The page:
New Year’s Resolution: Self-Care

Most New Year’s resolutions are about things we will do, things we will ask of ourselves.

But I am tired of pouring from an empty pitcher. 

My utter neglect of good and proper self care has negatively impacted me, my wife, and even my daughter, and it is time to fix that.

This is the year. This is the time.

I’ve been doing a good bit of research into self care,  and I’ve come up with some plans for different areas of my life.

I’ll be writing an ongoing series about my efforts this year. 

But for now, this is my public declaration. I will  take better care of myself,  starting now.

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Why it’s hard to watch Jessica Jones and Stranger Things


I figured out why it’s taking me so long to get through Jessica Jones and Stranger Things.  

It’s not just because Jessica Jones is such a  intense show,  dealing with heavy subject matter unflinchingly.

It’s not time:  I’ve wandered in and watched basically all of who knows how many episodes of the various shows Katherine has watched to unwind: Limitless,  Monarch of the Glenn,  and other generally lighter shows.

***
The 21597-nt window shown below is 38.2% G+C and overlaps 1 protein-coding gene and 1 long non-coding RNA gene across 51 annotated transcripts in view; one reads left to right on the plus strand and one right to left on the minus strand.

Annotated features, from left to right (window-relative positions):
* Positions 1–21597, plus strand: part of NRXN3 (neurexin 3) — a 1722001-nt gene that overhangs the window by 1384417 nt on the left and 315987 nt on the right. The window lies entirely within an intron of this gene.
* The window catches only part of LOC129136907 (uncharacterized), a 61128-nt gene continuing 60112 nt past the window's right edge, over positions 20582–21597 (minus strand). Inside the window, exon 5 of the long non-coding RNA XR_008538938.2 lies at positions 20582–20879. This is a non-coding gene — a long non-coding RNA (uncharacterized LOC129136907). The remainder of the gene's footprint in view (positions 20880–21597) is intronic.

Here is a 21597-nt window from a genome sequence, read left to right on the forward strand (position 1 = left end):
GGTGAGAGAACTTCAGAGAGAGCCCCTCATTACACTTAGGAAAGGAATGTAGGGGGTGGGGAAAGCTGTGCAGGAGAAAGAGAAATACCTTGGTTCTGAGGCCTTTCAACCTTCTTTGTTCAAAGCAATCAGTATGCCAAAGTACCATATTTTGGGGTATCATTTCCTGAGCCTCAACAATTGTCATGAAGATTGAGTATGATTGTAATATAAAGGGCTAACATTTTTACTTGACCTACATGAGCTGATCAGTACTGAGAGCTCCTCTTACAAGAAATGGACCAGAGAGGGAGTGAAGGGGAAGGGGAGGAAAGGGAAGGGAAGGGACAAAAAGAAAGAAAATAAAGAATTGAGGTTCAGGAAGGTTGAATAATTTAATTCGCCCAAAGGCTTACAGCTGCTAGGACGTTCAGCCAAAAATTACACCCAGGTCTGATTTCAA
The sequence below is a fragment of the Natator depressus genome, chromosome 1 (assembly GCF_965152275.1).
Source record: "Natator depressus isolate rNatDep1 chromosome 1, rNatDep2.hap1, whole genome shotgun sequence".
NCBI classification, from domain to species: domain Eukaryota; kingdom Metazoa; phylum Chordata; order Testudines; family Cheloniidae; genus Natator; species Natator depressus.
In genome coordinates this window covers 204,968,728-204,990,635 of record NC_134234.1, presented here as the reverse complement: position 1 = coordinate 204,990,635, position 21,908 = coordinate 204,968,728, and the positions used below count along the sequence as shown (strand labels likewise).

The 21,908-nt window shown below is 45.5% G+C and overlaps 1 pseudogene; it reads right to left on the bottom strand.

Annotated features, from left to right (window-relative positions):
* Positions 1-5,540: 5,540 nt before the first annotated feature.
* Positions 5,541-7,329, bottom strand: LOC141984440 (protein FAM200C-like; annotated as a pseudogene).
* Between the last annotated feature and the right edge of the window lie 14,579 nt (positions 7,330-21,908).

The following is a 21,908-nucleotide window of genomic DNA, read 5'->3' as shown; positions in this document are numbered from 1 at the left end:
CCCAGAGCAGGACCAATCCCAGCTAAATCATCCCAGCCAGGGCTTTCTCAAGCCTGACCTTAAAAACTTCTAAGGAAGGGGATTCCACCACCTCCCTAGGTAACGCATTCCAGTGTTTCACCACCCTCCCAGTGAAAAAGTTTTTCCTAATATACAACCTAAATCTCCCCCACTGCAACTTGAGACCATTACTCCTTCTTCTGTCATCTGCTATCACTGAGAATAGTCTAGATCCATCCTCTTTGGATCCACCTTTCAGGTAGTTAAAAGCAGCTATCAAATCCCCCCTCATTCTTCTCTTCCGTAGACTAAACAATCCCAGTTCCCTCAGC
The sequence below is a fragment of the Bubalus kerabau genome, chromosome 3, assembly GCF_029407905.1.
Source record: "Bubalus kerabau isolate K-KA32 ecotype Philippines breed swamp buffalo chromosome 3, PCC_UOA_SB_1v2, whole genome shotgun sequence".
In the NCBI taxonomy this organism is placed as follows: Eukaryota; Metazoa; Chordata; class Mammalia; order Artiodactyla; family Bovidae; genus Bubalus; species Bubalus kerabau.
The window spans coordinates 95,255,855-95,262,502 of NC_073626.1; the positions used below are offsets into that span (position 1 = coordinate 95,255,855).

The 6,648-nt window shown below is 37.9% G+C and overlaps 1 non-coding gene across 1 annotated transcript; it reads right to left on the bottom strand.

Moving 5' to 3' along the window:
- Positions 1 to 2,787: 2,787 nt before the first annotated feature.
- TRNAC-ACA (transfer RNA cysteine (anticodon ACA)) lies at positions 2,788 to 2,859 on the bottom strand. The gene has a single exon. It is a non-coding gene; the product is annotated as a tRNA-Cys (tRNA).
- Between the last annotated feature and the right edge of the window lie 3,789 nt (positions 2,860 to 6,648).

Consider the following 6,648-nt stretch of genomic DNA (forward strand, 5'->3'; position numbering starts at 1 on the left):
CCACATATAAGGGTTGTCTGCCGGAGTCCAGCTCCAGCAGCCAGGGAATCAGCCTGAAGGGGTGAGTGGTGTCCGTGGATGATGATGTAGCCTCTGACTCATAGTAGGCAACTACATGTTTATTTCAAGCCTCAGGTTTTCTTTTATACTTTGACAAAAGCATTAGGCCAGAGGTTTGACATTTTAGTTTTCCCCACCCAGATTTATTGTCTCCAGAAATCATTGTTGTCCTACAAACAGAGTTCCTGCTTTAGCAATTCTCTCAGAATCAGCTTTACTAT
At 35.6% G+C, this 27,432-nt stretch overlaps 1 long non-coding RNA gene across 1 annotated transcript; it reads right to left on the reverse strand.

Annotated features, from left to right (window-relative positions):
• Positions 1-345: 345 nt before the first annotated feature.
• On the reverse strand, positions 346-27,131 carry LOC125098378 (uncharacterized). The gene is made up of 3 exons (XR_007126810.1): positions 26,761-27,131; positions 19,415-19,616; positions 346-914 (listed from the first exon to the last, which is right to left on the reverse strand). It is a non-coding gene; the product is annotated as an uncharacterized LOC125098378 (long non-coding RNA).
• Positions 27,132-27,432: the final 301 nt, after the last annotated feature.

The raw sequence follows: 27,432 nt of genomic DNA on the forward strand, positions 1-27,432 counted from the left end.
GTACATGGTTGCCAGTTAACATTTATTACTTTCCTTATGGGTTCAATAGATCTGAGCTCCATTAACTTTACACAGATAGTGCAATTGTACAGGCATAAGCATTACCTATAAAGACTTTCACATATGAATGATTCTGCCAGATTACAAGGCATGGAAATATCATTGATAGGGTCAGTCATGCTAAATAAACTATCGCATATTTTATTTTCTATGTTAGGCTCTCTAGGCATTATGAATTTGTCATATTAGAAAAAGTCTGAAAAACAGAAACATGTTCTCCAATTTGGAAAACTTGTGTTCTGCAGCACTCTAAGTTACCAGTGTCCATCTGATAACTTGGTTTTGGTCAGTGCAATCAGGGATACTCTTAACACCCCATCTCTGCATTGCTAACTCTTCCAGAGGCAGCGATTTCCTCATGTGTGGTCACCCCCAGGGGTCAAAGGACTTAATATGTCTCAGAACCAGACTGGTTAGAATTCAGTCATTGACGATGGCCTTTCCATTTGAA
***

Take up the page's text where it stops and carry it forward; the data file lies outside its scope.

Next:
I think it’s energy and tolerance for lack of closure. In a lot of shows, the problems are solved by the end of the episode.

I have my own problems,  and I don’t have a lot of space in my heart for shows that might have some resolution at the end of the season, but certainly won’t before then. 

They’re both great, like Babylon Five and Battlestar Galactica before them.  I’ll get through them eventually, but I may be past the point where I can dive into many more grueling indefinite-length dramas. 

That time would probably be better spent reading anyway. 

Sleep Deprivation Is a Moral Issue


Well, mine is at least. 

Some people are sleep deprived because they have to work multiple jobs, maybe 80 hours a week, just to survive. In a nation as rich as America,  that’s a moral issue of an entirely different sort, a matter of basic decency and justice.